|Publication number||US20050234992 A1|
|Application number||US 11/080,389|
|Publication date||Oct 20, 2005|
|Filing date||Mar 15, 2005|
|Priority date||Apr 7, 2004|
|Also published as||EP1735690A2, EP1735690A4, WO2005101188A2, WO2005101188A3|
|Publication number||080389, 11080389, US 2005/0234992 A1, US 2005/234992 A1, US 20050234992 A1, US 20050234992A1, US 2005234992 A1, US 2005234992A1, US-A1-20050234992, US-A1-2005234992, US2005/0234992A1, US2005/234992A1, US20050234992 A1, US20050234992A1, US2005234992 A1, US2005234992A1|
|Original Assignee||Seth Haberman|
|Export Citation||BiBTeX, EndNote, RefMan|
|Patent Citations (73), Referenced by (24), Classifications (13), Legal Events (1)|
|External Links: USPTO, USPTO Assignment, Espacenet|
This application claims priority from U.S. Provisional Applications 60/560,146 filed on Apr. 7, 2004, which is incorporated herein by reference.
This invention is directed towards multi-channel video environments, and more particularly towards a system for navigating through video assets are broadcasted, available on a server for play out.
With the introduction of multi-channel video, Electronic Program Guides (EPGs) were developed to assist the consumer with navigating the ‘500 Channel’ universe. These allowed features such as grouping of similarly themed programming, look ahead (and often marking for recording), navigating by Favorite Channels, etc. EPGs typically give access to currently showing, and shortly upcoming linear television programming.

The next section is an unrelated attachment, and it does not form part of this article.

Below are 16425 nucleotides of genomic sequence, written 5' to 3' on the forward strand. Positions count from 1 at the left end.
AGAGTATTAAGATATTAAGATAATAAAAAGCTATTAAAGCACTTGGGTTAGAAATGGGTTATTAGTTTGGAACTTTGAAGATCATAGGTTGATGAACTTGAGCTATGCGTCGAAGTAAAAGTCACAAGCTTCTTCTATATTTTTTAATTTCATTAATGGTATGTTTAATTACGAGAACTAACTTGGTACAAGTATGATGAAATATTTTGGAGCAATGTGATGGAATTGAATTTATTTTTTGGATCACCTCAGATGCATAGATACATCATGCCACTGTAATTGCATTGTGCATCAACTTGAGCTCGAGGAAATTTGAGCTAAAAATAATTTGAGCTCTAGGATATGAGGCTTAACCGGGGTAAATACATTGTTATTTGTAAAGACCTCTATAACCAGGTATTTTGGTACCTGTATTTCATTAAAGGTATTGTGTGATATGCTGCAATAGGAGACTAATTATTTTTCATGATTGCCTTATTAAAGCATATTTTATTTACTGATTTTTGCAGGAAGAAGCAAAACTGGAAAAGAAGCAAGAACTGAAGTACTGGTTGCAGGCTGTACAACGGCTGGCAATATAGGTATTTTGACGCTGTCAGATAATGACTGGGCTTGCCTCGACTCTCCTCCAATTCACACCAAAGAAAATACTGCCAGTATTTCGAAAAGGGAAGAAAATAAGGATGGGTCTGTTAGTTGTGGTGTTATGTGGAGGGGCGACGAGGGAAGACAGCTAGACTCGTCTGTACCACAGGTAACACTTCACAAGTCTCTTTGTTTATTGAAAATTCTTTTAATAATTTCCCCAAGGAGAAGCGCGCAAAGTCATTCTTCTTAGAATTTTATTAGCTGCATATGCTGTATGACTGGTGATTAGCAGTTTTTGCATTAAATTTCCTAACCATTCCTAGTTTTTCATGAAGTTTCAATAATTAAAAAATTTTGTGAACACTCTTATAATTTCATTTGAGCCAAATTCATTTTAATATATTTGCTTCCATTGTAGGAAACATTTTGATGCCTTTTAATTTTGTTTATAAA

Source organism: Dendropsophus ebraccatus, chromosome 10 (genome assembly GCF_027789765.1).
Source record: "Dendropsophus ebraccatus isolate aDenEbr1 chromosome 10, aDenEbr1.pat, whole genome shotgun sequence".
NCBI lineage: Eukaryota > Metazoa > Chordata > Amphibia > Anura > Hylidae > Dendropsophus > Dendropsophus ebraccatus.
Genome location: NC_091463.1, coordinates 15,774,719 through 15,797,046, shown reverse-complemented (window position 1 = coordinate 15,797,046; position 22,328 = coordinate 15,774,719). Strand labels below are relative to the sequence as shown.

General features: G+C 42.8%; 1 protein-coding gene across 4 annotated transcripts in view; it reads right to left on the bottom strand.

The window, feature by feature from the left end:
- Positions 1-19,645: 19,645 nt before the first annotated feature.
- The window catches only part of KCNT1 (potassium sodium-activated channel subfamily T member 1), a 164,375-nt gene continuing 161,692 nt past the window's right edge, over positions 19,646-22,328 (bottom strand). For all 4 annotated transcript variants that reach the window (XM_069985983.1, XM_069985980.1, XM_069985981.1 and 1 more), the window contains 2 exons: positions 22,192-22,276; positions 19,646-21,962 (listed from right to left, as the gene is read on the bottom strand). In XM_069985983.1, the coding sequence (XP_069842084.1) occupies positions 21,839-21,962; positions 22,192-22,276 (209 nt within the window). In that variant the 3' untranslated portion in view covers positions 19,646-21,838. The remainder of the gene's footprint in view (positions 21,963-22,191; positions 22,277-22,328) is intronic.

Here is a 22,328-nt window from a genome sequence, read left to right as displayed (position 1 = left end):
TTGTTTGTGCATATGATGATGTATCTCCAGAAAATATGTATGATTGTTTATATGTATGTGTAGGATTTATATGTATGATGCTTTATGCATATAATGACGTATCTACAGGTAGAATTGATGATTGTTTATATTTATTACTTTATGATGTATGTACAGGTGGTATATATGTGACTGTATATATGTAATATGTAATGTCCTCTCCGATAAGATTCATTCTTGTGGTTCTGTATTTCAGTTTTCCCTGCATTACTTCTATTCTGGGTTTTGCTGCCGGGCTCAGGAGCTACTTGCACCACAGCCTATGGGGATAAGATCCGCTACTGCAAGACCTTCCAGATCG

With the rise of Video-On-Demand (VOD), EPGs have needed to toggle between VOD offerings and linear offerings. These have been somewhat of a compromise because prerecorded material offered through a VOD service cannot be selected directly through the EPG listings for linear channels. In addition to this, the VOD selection mechanisms are often modeled as hierarchical menu selection structures, and with the steady increase of content available through VOD servers, this makes it increasingly difficult for consumers to navigate all available content.
Personal Video Recorders (PVRs) have had a similar effect: programming available on PVR is typically presented separate from the linear programming and even from the programming available on VOD, so in order to browse all available programming consumers effectively “toggle” between linear programming, VOD programming, and PVR programming.